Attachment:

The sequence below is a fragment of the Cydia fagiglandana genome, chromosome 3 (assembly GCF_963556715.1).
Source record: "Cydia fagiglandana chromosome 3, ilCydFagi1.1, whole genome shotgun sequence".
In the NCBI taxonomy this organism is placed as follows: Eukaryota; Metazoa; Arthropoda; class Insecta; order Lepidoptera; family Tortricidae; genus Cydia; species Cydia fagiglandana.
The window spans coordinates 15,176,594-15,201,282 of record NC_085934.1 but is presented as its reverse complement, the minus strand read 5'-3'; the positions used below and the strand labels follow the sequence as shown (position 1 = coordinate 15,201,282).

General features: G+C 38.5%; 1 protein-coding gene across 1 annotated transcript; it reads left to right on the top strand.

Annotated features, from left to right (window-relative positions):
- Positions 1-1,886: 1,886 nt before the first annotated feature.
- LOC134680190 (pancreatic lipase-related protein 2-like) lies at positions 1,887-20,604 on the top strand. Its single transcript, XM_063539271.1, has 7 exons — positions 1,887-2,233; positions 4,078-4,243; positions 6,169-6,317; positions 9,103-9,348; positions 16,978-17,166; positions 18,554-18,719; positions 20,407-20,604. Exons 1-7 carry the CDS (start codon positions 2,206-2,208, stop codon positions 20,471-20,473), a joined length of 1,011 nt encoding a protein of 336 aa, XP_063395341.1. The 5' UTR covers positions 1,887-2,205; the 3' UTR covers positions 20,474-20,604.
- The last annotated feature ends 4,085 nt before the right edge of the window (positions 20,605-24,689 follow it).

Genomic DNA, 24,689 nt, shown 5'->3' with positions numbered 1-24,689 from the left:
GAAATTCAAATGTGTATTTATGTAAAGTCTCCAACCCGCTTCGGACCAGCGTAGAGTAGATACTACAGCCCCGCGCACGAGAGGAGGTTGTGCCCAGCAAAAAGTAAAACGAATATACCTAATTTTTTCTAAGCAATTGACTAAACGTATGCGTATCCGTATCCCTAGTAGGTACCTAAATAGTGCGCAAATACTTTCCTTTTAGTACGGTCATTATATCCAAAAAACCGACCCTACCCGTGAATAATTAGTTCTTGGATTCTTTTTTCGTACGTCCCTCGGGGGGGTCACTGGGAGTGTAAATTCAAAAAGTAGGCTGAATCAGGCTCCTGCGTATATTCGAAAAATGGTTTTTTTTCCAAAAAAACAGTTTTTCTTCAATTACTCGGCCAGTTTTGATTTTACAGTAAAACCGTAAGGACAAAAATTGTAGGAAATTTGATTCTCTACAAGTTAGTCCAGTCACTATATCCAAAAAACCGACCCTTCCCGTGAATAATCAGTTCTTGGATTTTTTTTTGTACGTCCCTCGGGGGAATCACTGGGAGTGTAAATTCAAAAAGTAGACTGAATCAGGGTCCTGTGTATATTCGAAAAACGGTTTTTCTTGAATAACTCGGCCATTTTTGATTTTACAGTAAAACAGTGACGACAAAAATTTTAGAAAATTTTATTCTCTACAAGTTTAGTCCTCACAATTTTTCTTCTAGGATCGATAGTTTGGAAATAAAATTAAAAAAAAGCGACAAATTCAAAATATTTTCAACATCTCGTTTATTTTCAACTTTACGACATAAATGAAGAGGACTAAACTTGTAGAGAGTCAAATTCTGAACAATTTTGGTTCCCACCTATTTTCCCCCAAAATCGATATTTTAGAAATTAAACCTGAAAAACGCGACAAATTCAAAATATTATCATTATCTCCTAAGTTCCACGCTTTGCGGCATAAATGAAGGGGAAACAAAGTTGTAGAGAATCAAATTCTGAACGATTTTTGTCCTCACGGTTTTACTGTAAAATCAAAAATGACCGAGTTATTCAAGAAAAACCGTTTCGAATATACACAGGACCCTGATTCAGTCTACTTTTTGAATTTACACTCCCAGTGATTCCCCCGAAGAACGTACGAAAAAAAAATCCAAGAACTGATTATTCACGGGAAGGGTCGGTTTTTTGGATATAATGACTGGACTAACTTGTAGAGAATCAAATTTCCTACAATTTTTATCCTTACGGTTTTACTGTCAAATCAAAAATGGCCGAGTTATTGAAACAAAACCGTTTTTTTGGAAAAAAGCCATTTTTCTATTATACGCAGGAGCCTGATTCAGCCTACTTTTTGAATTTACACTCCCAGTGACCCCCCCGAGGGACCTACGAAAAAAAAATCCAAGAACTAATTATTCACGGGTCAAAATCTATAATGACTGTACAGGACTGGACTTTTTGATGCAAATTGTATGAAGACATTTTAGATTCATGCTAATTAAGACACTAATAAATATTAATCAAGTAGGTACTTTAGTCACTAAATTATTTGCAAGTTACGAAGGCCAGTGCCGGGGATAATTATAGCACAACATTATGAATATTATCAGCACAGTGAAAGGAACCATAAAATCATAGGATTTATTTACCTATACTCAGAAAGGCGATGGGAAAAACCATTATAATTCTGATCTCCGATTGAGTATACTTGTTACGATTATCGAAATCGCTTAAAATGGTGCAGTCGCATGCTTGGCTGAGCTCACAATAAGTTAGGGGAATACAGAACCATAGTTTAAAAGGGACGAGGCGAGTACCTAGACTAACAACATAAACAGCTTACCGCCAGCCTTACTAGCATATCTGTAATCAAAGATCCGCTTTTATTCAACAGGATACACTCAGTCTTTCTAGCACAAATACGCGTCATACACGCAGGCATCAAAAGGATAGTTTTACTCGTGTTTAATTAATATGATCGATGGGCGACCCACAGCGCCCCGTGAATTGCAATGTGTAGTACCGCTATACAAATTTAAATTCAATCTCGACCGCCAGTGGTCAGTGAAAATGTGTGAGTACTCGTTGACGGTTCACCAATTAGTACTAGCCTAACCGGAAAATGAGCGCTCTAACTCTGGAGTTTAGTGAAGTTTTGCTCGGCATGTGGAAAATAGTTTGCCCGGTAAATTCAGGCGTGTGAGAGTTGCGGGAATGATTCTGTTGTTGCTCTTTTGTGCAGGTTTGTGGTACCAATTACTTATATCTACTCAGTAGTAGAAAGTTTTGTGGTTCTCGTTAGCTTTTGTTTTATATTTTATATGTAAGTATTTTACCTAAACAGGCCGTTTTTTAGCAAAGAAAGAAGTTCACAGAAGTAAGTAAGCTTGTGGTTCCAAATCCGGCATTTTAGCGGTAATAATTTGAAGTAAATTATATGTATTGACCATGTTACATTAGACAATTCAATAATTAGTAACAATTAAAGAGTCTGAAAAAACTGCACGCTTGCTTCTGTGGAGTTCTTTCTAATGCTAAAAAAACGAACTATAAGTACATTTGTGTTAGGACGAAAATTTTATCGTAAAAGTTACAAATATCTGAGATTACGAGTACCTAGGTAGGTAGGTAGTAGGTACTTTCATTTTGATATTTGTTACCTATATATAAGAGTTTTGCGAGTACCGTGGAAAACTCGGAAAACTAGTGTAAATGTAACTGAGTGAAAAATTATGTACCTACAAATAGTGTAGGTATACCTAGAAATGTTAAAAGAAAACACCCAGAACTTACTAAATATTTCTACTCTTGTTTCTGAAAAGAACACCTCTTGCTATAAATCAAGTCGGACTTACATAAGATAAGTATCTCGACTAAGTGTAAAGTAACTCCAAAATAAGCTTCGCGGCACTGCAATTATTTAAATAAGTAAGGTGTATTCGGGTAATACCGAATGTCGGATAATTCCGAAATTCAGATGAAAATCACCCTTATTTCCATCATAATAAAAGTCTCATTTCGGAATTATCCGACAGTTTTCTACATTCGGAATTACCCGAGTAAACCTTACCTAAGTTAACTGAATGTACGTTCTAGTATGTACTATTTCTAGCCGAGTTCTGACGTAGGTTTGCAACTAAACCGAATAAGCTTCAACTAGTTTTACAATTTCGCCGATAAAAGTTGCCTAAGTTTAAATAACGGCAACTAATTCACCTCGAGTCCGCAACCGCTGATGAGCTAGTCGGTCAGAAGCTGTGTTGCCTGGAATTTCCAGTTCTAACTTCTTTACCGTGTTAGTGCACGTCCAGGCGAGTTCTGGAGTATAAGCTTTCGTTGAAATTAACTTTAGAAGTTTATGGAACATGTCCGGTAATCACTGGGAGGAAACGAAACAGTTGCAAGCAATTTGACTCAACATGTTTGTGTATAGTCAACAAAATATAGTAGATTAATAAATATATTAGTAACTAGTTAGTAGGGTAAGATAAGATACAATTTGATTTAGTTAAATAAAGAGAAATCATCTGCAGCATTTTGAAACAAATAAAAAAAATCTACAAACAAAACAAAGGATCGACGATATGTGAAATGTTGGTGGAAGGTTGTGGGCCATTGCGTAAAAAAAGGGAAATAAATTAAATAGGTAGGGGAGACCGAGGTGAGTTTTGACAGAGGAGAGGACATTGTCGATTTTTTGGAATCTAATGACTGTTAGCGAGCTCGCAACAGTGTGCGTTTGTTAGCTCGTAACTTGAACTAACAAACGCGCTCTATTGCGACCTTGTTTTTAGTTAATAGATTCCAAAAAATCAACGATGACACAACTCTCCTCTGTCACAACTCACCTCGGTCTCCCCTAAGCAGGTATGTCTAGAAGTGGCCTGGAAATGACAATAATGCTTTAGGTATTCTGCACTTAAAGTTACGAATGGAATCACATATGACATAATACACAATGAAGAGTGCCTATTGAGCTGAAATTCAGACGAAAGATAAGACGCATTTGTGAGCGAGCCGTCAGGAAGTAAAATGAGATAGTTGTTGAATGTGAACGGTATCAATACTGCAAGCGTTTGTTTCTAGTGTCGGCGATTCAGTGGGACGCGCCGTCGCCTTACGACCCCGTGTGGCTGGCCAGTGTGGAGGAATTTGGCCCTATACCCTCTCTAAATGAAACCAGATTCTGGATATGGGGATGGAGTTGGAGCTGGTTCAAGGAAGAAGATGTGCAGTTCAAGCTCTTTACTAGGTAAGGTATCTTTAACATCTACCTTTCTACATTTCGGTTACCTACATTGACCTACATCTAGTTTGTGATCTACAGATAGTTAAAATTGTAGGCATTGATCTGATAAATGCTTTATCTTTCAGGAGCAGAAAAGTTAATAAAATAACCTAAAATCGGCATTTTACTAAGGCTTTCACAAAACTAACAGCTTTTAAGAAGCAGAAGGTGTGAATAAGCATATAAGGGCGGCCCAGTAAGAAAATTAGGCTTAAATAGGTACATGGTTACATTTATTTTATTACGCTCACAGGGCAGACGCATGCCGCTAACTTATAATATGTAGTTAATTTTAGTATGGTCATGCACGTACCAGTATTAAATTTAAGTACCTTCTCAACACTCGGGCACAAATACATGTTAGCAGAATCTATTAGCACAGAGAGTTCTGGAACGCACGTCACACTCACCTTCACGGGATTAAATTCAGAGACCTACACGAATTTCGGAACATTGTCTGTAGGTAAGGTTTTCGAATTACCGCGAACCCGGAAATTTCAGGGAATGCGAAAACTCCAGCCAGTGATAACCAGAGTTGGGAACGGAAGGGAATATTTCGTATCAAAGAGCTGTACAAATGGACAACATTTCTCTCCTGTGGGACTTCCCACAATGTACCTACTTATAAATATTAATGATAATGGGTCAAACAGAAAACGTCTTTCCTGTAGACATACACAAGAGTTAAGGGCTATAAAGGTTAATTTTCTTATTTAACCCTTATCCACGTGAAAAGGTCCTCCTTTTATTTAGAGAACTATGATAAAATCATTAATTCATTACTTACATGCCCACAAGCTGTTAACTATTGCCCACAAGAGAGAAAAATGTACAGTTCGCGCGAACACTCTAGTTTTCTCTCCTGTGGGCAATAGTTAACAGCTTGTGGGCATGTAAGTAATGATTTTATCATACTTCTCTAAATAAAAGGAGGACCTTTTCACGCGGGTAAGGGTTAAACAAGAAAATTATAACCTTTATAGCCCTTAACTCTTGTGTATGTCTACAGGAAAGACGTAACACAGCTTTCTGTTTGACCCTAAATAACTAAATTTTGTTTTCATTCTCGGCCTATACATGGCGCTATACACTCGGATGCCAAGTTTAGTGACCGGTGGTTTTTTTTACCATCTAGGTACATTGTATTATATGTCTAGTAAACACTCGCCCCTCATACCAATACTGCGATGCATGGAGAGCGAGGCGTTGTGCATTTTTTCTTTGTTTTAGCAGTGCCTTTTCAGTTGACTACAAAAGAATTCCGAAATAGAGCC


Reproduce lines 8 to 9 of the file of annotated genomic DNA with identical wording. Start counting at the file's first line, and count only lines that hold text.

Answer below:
- LOC134680190 (pancreatic lipase-related protein 2-like) lies at positions 1,887-20,604 on the top strand. Its single transcript, XM_063539271.1, has 7 exons — positions 1,887-2,233; positions 4,078-4,243; positions 6,169-6,317; positions 9,103-9,348; positions 16,978-17,166; positions 18,554-18,719; positions 20,407-20,604. Exons 1-7 carry the CDS (start codon positions 2,206-2,208, stop codon positions 20,471-20,473), a joined length of 1,011 nt encoding a protein of 336 aa, XP_063395341.1. The 5' UTR covers positions 1,887-2,205; the 3' UTR covers positions 20,474-20,604.
- The last annotated feature ends 4,085 nt before the right edge of the window (positions 20,605-24,689 follow it).